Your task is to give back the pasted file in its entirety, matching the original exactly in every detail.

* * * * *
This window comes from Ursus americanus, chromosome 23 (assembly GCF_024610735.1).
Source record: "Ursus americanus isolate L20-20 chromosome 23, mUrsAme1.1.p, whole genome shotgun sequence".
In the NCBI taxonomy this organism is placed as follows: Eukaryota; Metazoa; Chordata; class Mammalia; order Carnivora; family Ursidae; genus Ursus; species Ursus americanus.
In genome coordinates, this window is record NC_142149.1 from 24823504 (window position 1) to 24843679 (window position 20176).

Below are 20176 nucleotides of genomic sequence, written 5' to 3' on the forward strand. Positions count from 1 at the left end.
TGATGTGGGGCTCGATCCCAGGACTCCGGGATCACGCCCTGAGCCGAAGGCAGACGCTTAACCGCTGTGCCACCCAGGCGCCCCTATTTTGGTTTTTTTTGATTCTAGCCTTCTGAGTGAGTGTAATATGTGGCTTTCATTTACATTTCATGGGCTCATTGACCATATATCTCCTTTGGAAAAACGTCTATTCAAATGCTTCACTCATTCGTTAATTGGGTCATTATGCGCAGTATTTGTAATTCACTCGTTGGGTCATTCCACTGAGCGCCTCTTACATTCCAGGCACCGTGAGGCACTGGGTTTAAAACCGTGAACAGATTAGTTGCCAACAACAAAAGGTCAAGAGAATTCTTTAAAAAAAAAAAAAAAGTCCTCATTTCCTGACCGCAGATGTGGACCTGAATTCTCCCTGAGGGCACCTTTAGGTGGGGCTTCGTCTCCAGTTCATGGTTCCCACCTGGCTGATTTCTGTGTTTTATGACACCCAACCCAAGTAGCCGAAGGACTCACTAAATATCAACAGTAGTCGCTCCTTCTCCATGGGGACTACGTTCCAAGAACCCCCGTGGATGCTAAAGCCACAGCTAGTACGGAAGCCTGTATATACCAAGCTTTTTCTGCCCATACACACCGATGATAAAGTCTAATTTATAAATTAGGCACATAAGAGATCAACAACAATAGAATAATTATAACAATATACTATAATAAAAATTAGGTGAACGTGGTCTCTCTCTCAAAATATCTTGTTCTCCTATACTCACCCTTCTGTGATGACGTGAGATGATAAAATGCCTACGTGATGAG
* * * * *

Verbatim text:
This window comes from Ursus americanus, chromosome 23 (assembly GCF_024610735.1).
Source record: "Ursus americanus isolate L20-20 chromosome 23, mUrsAme1.1.p, whole genome shotgun sequence".
In the NCBI taxonomy this organism is placed as follows: Eukaryota; Metazoa; Chordata; class Mammalia; order Carnivora; family Ursidae; genus Ursus; species Ursus americanus.
In genome coordinates, this window is record NC_142149.1 from 24823504 (window position 1) to 24843679 (window position 20176).

Below are 20176 nucleotides of genomic sequence, written 5' to 3' on the forward strand. Positions count from 1 at the left end.
TGATGTGGGGCTCGATCCCAGGACTCCGGGATCACGCCCTGAGCCGAAGGCAGACGCTTAACCGCTGTGCCACCCAGGCGCCCCTATTTTGGTTTTTTTTGATTCTAGCCTTCTGAGTGAGTGTAATATGTGGCTTTCATTTACATTTCATGGGCTCATTGACCATATATCTCCTTTGGAAAAACGTCTATTCAAATGCTTCACTCATTCGTTAATTGGGTCATTATGCGCAGTATTTGTAATTCACTCGTTGGGTCATTCCACTGAGCGCCTCTTACATTCCAGGCACCGTGAGGCACTGGGTTTAAAACCGTGAACAGATTAGTTGCCAACAACAAAAGGTCAAGAGAATTCTTTAAAAAAAAAAAAAAAGTCCTCATTTCCTGACCGCAGATGTGGACCTGAATTCTCCCTGAGGGCACCTTTAGGTGGGGCTTCGTCTCCAGTTCATGGTTCCCACCTGGCTGATTTCTGTGTTTTATGACACCCAACCCAAGTAGCCGAAGGACTCACTAAATATCAACAGTAGTCGCTCCTTCTCCATGGGGACTACGTTCCAAGAACCCCCGTGGATGCTAAAGCCACAGCTAGTACGGAAGCCTGTATATACCAAGCTTTTTCTGCCCATACACACCGATGATAAAGTCTAATTTATAAATTAGGCACATAAGAGATCAACAACAATAGAATAATTATAACAATATACTATAATAAAAATTAGGTGAACGTGGTCTCTCTCTCAAAATATCTTGTTCTCCTATACTCACCCTTCTGTGATGACGTGAGATGATAAAATGCCTACGTGATGAG